1 Guidelines for Noninvasive VascularLaboratory Testing: A Report from theAmerican Society of Echocardiography andthe Society of Vascular Medicine and BiologyRepresented by Marie Gerhard-Herman, MD, MMSc, Julius M. Gardin, MD, FASE,Michael Jaff, DO, Emile Mohler, MD, Mary Roman, MD, andTasneem Z. Naqvi, MD, FASE, RVTEXECUTIVE SUMMARYA ccompanying the rapid growth of interest inpercutaneous Vascular interventions, there hasbeen increasing interest among cardiologists inperforming Noninvasive Vascular testing using ul-trasound. In an attempt to provide recommenda-tions on the best practices in Vascular laboratorytesting, this report has been prepared by a writinggroup from the American Society of Echocardiog-raphy (ASE) and the Society of Vascular Medicineand Biology. The document summarizes principlesintegral to Vascular duplex ultrasound includingcolor Doppler, spectral Doppler waveform analy-sis, power Doppler, and the use of indications and interpretation of ca-rotid artery, renal artery, abdominal aorta, andperipheral artery ultrasound imaging are de-scribed.
2 A dedicated section summarizes noninva-sive techniques for physiologic Vascular testing ofthe lower extremity arteries including measure-ment of segmental pressures and pulse volumeplethysmography. The use of exercise testing inthe evaluation of peripheral artery disease, ultra-sound evaluation of the lower extremities afterpercutaneous revascularization, and the diagnosisand management of iatrogenic pseudoaneurysm(PSA) is also discussed. A section on the importanttopic of Vascular Laboratory accreditation is in-cluded. Finally, additional details regarding propertechnique for performance of the various vasculartests and procedures are included in the has been increasing demand for vascularultrasound training among cardiologists in practiceand in training. For example, the recent documenton training for cardiology fellows, COCATS-2, hasrecommended 2 months of dedicated or aggregate instruction in the Noninvasive Laboratory for Level1 training in Vascular article willreview general principles, indications, and interpre-tation of Noninvasive Vascular testing of the carotidarteries, renal arteries, abdominal aorta, and periph-eral arteries.
3 Additional details regarding the tech-niques of performing Vascular ultrasound are pro-vided in the Appendix. Another article by thisworking group, Clinical Application of NoninvasiveVascular Ultrasound in Cardiovascular Risk Stratifi-cation, will review the application of carotid artery(intimal-medial thickness) and brachial artery (flow-mediated dilatation) measurements for cardiovascu-lar risk : GENERALCONSIDERATIONSV ascular testing includes duplex ultrasound andphysiologic evaluation. Vascular ultrasound testsrequire a machine equipped with 5- to 12-MHzlinear-array transducers (for the neck and extrem-ities) and to curved linear- orphased-array transducers (for the abdomen). Avascular software package is required in additionto the appropriate transducers. Duplex scanningrefers to an ultrasound scanning procedure re-cording both gray scale and Doppler Brigham and Women s Hospital, Boston, MA ( ); Hospital and Medical Center, Detroit, MI ( ); Massa-chusetts General Hospital, Boston, MA ( ); University ofPennsylvania Health System, Philadelphia, PA ( ); Weill Med-ical College of Cornell University, New York, NY ( ); CedarsSinai Medical Center, Los Angeles, CA ( ).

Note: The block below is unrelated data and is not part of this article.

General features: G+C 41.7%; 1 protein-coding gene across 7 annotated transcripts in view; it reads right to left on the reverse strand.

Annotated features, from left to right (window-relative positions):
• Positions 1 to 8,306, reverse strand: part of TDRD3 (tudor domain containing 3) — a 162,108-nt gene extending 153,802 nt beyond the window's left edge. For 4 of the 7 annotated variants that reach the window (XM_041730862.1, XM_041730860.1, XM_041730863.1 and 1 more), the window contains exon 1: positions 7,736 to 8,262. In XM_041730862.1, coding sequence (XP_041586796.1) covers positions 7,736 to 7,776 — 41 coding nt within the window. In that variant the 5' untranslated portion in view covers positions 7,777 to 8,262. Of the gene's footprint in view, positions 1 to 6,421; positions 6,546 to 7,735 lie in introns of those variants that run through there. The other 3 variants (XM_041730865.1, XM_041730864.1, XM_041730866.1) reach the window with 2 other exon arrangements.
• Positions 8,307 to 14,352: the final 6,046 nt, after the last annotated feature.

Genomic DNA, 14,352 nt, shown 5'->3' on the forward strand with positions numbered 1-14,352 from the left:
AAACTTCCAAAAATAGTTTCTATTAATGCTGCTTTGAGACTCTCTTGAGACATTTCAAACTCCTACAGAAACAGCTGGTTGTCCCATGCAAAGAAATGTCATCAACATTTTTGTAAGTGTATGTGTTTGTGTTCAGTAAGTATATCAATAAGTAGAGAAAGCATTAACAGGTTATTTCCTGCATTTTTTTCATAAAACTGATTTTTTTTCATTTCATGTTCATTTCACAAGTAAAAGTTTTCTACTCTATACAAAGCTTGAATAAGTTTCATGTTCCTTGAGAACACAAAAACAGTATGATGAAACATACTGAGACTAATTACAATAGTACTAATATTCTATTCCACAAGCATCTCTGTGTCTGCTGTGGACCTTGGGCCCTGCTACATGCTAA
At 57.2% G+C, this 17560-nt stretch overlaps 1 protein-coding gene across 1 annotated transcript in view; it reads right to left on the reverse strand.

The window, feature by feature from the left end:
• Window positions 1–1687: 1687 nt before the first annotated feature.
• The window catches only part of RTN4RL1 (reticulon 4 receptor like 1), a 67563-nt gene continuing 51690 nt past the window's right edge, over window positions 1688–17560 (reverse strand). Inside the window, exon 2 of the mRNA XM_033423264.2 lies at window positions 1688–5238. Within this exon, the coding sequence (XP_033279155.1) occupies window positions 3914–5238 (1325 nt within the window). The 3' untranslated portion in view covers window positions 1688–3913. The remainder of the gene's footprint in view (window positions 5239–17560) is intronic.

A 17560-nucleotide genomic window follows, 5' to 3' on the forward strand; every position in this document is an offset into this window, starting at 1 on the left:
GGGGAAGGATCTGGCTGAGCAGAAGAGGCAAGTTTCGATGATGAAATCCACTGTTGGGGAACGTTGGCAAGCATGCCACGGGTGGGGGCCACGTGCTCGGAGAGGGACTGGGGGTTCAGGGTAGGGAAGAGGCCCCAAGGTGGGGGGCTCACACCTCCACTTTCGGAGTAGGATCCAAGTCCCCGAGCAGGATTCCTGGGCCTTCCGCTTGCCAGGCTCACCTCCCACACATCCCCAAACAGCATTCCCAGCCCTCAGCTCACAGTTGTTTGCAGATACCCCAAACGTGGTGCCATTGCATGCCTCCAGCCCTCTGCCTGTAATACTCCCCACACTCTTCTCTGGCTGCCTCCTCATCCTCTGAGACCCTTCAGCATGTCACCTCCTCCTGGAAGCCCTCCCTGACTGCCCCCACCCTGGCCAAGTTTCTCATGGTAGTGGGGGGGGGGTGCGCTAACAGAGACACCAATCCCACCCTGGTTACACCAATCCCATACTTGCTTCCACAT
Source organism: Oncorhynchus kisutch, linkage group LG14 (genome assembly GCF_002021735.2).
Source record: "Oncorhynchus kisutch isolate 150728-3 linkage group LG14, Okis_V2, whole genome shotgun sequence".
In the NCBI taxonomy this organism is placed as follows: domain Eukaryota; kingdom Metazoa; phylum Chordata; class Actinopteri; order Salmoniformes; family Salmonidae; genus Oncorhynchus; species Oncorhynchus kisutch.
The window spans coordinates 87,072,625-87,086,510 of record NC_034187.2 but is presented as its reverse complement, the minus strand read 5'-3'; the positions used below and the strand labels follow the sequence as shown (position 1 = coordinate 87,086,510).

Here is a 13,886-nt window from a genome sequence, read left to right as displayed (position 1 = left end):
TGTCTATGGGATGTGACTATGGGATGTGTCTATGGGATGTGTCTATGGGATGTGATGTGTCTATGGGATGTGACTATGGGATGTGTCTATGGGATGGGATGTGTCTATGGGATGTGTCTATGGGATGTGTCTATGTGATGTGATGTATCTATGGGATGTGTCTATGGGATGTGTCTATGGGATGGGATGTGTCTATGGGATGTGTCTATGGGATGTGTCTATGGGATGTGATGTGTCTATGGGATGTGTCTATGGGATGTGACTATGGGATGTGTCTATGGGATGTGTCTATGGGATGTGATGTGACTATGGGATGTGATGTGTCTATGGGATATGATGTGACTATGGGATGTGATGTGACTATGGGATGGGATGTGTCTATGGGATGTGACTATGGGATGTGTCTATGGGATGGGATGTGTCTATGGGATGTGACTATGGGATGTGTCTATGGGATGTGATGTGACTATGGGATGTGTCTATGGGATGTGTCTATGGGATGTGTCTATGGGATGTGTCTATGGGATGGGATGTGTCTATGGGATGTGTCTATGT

4 Copyright 2005 American Society of Echocardiography (ASE).Property of the ASE. Reprint of these documents, beyond singleuse, is prohibited without prior written authorization of the requests: The American Society of Echocardiography,1500 Sunday Dr, Suite 102, Raleigh, NC 27607. (919) Am Soc Echocardiogr 2006;19 $ 2006 by the American Society of includes 2-dimensional structure and motion,Doppler spectrum analysis, and color flow veloc-ity mapping. Carotid arteries, renal arteries, ab-dominal aorta, and peripheral arteries can beappropriately evaluated using this testing includes segmental pulse vol-ume recording and segmental pressure measure-ments with cuffs appropriately sized for the lowerextremities and a plethysmographic recording : PRINCIPLES APPLICABLE TO ALLVASCULAR TESTINGThe ultrasound beam is directed perpendicular tothe surface of interest to obtain the brightest echowith gray-scale imaging and optimal imaging ofthe artery wall.
5 The perpendicular angle is oftenreadily obtained, as arteries generally are parallelto the surface of the transducer (Figure 1). For theDoppler component of duplex imaging, an angleof 60 degrees between the Doppler insonationbeam and the vessel wall should be Doppler angle becomes an important consid-eration when the velocity data are used to above 60 degrees can result insignificant overestimation of the velocity andshould be avoided. Angles that are not relevant tothe vessel wall may misrepresent the true peakvelocity3(Figure 2).Color DopplerThe pulse repetition frequency scale determinesthe degree of color saturation and is adjusted sothat normal laminar flow appears as a region ofhomogeneous color. Stenosis results in the pro-duction of a high velocity jet and an abruptchange in the color flow pattern. This is identifiedas either aliasing or desaturation (whitening) ofthe color display at the site of luminal occurs when the flow velocity exceedsthe Nyquist limit and results in color display of thereverse flow direction (wrap around).